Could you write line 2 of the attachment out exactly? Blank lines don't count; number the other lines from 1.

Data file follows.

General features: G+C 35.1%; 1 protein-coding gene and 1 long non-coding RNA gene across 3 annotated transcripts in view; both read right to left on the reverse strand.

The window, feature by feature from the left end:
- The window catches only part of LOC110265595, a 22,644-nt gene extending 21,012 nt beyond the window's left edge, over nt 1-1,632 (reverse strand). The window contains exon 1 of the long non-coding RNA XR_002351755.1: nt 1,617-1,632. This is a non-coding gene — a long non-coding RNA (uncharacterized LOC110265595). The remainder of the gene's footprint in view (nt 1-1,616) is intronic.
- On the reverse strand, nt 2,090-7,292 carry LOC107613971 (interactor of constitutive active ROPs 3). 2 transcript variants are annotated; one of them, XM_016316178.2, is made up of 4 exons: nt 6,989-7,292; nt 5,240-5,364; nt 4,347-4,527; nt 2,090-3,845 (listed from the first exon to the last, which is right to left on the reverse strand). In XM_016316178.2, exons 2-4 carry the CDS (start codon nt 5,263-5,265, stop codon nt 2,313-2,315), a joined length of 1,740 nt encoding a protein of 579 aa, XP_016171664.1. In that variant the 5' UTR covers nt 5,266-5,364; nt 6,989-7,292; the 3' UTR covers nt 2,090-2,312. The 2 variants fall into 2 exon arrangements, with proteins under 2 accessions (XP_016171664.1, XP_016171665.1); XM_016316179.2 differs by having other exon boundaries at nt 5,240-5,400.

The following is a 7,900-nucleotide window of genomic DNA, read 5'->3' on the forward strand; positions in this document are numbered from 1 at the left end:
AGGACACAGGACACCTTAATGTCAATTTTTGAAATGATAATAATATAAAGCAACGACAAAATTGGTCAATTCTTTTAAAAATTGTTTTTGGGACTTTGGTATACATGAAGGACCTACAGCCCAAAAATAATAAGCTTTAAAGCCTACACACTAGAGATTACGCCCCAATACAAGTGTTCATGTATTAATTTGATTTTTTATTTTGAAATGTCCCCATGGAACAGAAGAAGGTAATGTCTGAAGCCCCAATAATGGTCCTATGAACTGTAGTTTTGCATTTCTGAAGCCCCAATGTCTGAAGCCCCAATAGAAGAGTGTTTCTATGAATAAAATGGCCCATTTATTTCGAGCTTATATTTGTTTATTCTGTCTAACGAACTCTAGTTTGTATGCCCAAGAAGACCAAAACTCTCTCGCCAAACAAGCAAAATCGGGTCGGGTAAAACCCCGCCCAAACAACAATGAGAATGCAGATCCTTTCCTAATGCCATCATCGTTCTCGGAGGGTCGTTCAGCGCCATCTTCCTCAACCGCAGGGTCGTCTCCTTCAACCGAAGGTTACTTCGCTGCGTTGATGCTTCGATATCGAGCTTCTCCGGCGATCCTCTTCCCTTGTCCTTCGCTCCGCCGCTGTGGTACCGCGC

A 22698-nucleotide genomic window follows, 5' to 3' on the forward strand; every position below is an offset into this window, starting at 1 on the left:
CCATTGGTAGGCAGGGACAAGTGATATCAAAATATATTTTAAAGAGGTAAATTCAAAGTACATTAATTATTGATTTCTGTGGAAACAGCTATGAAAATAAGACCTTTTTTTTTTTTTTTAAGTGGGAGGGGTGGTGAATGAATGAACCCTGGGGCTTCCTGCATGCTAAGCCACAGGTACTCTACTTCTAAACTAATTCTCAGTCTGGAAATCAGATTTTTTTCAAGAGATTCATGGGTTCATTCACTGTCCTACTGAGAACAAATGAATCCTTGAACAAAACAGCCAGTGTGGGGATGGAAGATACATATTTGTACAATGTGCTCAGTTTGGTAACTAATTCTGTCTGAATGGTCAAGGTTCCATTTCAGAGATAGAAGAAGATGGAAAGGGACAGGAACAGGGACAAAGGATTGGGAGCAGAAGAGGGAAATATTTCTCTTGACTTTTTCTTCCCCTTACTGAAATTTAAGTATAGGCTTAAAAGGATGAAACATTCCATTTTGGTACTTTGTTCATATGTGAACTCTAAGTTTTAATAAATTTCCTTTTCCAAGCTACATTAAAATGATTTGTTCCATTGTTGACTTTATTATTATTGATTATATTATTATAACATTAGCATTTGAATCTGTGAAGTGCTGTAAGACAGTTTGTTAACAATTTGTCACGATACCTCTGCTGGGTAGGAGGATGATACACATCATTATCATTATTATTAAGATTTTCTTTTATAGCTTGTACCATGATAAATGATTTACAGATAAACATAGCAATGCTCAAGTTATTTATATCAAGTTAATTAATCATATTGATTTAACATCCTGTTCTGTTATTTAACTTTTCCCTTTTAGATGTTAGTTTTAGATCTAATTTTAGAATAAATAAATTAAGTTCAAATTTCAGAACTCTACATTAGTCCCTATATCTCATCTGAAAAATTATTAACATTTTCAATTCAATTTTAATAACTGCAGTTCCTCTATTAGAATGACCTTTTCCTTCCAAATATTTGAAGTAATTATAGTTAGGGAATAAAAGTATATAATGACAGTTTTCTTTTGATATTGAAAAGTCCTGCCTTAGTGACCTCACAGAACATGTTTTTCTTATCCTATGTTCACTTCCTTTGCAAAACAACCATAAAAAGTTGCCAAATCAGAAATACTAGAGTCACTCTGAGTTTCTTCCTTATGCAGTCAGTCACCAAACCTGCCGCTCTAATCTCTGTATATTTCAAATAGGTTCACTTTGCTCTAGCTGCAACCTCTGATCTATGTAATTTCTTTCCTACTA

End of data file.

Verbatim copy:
The window, feature by feature from the left end: